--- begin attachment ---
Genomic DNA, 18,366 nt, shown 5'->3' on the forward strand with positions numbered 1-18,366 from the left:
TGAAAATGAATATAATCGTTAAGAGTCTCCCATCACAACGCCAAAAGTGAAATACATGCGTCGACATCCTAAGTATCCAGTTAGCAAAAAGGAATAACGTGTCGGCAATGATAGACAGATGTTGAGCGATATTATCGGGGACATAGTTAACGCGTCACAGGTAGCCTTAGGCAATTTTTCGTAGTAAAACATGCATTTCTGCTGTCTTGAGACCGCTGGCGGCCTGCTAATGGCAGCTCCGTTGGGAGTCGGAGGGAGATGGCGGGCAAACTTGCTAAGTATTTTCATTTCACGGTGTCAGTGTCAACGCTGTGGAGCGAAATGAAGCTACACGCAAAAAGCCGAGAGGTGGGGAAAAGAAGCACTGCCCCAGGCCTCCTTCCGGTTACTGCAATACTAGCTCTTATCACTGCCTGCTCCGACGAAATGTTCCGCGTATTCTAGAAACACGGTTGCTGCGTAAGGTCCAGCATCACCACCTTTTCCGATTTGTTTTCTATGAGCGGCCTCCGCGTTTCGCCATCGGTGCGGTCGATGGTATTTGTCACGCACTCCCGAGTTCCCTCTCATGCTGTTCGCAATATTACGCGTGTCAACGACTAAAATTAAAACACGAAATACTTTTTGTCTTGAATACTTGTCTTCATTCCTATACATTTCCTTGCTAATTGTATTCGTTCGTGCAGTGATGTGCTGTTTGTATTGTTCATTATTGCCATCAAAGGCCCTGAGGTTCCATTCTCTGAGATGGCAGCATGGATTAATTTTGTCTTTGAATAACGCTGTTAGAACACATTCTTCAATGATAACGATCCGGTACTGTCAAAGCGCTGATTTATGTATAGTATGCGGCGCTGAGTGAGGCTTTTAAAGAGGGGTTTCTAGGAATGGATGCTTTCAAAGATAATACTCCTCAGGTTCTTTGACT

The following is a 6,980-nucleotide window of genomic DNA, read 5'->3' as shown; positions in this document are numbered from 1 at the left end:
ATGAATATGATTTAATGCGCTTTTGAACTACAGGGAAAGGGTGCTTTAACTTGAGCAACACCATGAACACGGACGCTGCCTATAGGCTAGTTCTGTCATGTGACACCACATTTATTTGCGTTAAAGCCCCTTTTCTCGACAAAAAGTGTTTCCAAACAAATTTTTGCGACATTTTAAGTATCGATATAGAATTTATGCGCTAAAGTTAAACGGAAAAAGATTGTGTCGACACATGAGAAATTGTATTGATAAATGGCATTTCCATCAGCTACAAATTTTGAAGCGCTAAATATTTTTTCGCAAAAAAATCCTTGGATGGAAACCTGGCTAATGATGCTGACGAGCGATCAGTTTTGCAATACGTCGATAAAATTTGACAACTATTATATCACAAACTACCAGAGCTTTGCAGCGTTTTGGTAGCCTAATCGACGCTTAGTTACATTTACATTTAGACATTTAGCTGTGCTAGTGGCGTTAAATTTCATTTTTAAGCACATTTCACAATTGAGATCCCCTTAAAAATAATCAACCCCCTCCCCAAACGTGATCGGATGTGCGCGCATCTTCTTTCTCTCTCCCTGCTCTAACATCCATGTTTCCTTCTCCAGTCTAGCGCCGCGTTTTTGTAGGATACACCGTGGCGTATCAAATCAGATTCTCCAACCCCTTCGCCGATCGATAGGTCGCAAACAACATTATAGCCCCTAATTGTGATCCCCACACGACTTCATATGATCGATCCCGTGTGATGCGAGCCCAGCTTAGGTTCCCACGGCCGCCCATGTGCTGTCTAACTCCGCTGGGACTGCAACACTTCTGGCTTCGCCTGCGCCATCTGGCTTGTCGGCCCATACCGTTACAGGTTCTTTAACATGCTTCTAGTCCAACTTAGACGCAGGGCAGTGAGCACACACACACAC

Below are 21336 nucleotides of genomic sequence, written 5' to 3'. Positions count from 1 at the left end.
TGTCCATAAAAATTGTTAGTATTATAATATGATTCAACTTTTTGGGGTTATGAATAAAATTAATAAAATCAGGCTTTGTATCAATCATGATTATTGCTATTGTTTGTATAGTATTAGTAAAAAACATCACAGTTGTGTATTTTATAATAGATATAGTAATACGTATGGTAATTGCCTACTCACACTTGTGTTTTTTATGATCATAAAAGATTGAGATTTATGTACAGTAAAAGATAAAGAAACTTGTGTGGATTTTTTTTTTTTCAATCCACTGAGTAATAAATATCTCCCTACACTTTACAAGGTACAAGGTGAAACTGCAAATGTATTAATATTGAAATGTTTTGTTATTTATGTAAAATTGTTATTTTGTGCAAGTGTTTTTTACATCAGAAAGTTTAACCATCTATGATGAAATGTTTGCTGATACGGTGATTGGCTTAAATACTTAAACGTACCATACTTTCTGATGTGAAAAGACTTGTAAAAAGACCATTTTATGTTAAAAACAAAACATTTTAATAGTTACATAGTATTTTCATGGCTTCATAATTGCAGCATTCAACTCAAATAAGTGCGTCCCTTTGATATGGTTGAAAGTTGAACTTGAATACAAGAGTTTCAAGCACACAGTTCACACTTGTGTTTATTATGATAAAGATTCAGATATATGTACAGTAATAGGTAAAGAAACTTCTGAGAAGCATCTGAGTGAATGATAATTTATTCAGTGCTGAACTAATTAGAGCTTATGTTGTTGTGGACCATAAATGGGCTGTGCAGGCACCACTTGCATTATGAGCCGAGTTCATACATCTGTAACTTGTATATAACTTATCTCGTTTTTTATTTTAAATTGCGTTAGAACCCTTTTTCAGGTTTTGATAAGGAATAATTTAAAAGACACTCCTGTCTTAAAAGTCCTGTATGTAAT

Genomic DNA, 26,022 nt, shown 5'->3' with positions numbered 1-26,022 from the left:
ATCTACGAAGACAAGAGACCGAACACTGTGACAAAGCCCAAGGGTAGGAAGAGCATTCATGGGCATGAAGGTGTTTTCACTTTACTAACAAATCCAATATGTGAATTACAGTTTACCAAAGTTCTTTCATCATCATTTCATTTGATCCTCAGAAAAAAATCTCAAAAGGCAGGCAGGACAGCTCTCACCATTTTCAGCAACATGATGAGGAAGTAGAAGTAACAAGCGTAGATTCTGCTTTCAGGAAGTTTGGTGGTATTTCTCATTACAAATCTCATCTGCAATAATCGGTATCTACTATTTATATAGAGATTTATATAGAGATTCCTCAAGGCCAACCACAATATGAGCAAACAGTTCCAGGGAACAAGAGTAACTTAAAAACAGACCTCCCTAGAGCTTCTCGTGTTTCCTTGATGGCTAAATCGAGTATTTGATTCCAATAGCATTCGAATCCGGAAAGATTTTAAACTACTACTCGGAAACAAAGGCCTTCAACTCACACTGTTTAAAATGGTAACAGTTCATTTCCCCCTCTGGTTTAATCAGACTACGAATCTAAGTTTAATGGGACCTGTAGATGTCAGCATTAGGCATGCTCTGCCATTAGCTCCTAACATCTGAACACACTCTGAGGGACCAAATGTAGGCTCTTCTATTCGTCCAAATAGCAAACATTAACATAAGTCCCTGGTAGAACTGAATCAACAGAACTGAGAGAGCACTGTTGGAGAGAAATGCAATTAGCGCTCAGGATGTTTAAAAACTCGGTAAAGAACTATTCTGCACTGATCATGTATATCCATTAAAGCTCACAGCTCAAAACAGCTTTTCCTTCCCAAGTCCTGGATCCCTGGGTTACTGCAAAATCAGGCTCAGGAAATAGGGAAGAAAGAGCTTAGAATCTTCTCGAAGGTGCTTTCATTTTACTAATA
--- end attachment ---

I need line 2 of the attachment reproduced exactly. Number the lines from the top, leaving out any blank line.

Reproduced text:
TGAAAATGAATATAATCGTTAAGAGTCTCCCATCACAACGCCAAAAGTGAAATACATGCGTCGACATCCTAAGTATCCAGTTAGCAAAAAGGAATAACGTGTCGGCAATGATAGACAGATGTTGAGCGATATTATCGGGGACATAGTTAACGCGTCACAGGTAGCCTTAGGCAATTTTTCGTAGTAAAACATGCATTTCTGCTGTCTTGAGACCGCTGGCGGCCTGCTAATGGCAGCTCCGTTGGGAGTCGGAGGGAGATGGCGGGCAAACTTGCTAAGTATTTTCATTTCACGGTGTCAGTGTCAACGCTGTGGAGCGAAATGAAGCTACACGCAAAAAGCCGAGAGGTGGGGAAAAGAAGCACTGCCCCAGGCCTCCTTCCGGTTACTGCAATACTAGCTCTTATCACTGCCTGCTCCGACGAAATGTTCCGCGTATTCTAGAAACACGGTTGCTGCGTAAGGTCCAGCATCACCACCTTTTCCGATTTGTTTTCTATGAGCGGCCTCCGCGTTTCGCCATCGGTGCGGTCGATGGTATTTGTCACGCACTCCCGAGTTCCCTCTCATGCTGTTCGCAATATTACGCGTGTCAACGACTAAAATTAAAACACGAAATACTTTTTGTCTTGAATACTTGTCTTCATTCCTATACATTTCCTTGCTAATTGTATTCGTTCGTGCAGTGATGTGCTGTTTGTATTGTTCATTATTGCCATCAAAGGCCCTGAGGTTCCATTCTCTGAGATGGCAGCATGGATTAATTTTGTCTTTGAATAACGCTGTTAGAACACATTCTTCAATGATAACGATCCGGTACTGTCAAAGCGCTGATTTATGTATAGTATGCGGCGCTGAGTGAGGCTTTTAAAGAGGGGTTTCTAGGAATGGATGCTTTCAAAGATAATACTCCTCAGGTTCTTTGACT